narrowly averted by the actions of the police, and it should have been crushed more decisively with the Socialist leaders punished. Because the Heimwehr helped resist the revolution and helped put an end to the nation-wide strike, its members were heroes. Eyewitness Description Several journalists wrote eyewitness accounts of the Schreckentage. One of the most detailed was written by an English journalist, G.E.R. Gedye. This account is more in tune with the Socialist Democrat's narrative than the other two. It is contained in his book, Betrayal in Central Europe, published in 1939, after the Anschluss. According to him, the court verdict on the Schattendorf murders came at 10:00 p.m. on July 14th. By that time, the police had been standing by for forty-eight hours in case trouble came after the verdict was read. Nothing happened that night, and early in the morning of July 15th, the Police President Johann Schober sent the weary policemen home. The trouble started when workers came to their job places and read about the "scandalous acquittal." Geyde wrote: Impromptu meetings called by the shop stewards quickly resulted in resolutions to down tools in protest against this "class injustice" and march in peaceful procession, men, women and children, to the Inner City, around the Parliament Building and back to the workers' suburbs to disperse. Such processions were not unusual in Republican Vienna. Usually discipline for such marches was maintained by Republican Defense Corps [the militia of the Social Democratic Party] marching as an escort. However, this march began too quickly to get them in place. When the large group of protesters arrived at the Parliament and the Justice Palace, the police had only a small force there to protect the buildings. Most of the police reserves were at home. Gedyes described what he saw: When I reached Parliament at about ten o'clock, the Ringstrasse was filled with thousands of workmen, men and women, marching in orderly procession. After I had watched them for about a quarter of an hour, I saw the procession stop, apparently unable to make headway. They carried banners protesting against the class injustice of the Schattendorf verdict, but were perfectly good-tempered, as photos prove which I took from the steps of a tramcar showing them laughing and joking among themselves at the delay. Suddenly there came a sound of firing a few streets away, somewhere behind Parliament. At that distance the isolated shots sounded no more dangerous than those of popguns; they were the revolvers of the police. Almost simultaneous on the Schmerlingplatz, the square in front of the 5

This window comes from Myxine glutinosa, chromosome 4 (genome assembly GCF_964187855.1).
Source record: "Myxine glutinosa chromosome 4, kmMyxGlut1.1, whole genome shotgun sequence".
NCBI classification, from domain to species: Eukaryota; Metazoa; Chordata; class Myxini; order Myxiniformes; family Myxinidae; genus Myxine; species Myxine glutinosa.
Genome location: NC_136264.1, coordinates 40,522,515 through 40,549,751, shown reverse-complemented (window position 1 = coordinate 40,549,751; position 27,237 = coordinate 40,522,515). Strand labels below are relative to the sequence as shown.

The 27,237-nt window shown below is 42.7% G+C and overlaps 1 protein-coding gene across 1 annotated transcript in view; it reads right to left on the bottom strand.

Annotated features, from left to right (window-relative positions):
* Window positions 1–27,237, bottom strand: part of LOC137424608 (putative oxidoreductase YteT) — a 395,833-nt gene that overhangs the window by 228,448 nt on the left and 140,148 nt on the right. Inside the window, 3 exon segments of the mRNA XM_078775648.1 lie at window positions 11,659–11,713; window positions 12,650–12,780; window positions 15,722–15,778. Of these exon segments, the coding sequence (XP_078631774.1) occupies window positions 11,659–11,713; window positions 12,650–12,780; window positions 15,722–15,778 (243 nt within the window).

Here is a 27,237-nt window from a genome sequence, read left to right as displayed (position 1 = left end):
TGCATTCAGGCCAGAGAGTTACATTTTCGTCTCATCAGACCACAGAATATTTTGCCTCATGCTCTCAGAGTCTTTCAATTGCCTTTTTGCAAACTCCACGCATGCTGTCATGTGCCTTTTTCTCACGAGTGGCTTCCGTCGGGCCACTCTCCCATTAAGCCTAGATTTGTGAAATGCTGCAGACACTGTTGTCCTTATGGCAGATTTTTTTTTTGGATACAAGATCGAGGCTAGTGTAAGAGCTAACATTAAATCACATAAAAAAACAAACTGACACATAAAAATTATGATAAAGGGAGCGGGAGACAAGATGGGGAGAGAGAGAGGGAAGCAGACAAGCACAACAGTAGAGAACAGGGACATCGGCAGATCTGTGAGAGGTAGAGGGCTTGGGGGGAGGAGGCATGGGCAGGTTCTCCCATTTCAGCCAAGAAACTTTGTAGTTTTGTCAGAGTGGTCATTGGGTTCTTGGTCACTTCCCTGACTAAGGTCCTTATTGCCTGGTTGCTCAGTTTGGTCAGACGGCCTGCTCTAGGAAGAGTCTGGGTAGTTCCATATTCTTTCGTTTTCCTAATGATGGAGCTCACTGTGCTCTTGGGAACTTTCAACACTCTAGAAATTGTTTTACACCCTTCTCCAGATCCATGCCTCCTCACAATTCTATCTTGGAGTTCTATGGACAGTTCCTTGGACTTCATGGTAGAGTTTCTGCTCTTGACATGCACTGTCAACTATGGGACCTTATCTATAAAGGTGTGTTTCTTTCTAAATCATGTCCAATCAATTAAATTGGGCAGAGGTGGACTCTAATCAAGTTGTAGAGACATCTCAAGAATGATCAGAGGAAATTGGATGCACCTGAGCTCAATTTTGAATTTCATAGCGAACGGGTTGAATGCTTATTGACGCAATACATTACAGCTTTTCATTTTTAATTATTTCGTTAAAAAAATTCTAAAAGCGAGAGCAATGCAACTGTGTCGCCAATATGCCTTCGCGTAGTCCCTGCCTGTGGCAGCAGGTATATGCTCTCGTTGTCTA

Palace of Justice, I saw the flash of sabers in the bright sunshine above the heads of the crowd and the cry arose "Man schiesst auf uns" [someone is shooting at us]. It was the beginning of one of the most bloodthirsty twentyfour hours in the history of Vienna. The police had blundered badly and more than one high official lost his head...At the root of the problem was the blunder of Police President Dr. Schober in allowing the police to disperse to their homes as 6 a.m. On the most normal days, when there was no question of a political demonstration, 150 men were always held ready for duty, guarding Parliament. On this day there were only 67 men to guard both Parliament and the Palace of Justice. Their commandant made the serious blunder of barring the line of march to the hundreds of thousands of workers, instead of keeping them moving round the buildings and so back towards the factory areas in the outer suburbs as the marcher had planned. Immediately confusion was created in the ranks and the whole temper of the demonstrators changed. Whether the police drew their revolvers or the workers threw stones first was never definitely settled and is not important. The vital point is that the nervousness of several police commandants with insufficient forces at their disposal turned a peaceful protest demonstration into bloody street-fighting. The worst thing of all was to give the order to a few dozen mounted police to charge these enormous crowds. [p. 22] ... The feeble charge of the mounted police was resisted and in a trice planks and cobblestones were seized from a neighbouring building under construction and barricades built up. Stones, chunks of wood and brickbats hurtled through the air. Men armed with planks and iron bars rushed at the mounted and foot police and started hamstringing their horses with knives. For two hours I was in the midst of the fight all round Parliament and on one occasion got a good photo of the business end of police revolvers, as the workers retreated behind me, hurling stones, and the police advanced towards me firing... [p. 23] .... The mounted police were driven back to the Palace of Justice, which was defended inside by police who eventually exhausted all their ammunition firing into the crowd. But before that happened wisps of smoke began to arise from the great building...The Palace of Justice was set well ablaze and the fire brigade prevented from coming to the rescue until the chairman of the Socialist Party and Burgomaster of Vienna, Karl Seitz and other Socialist leaders, came into the midst of the furious mob and mounted a fire-brigade ladder to make an appeal to reason. But by this time the flames had got beyond control and the building was lost. [pp. 23-24]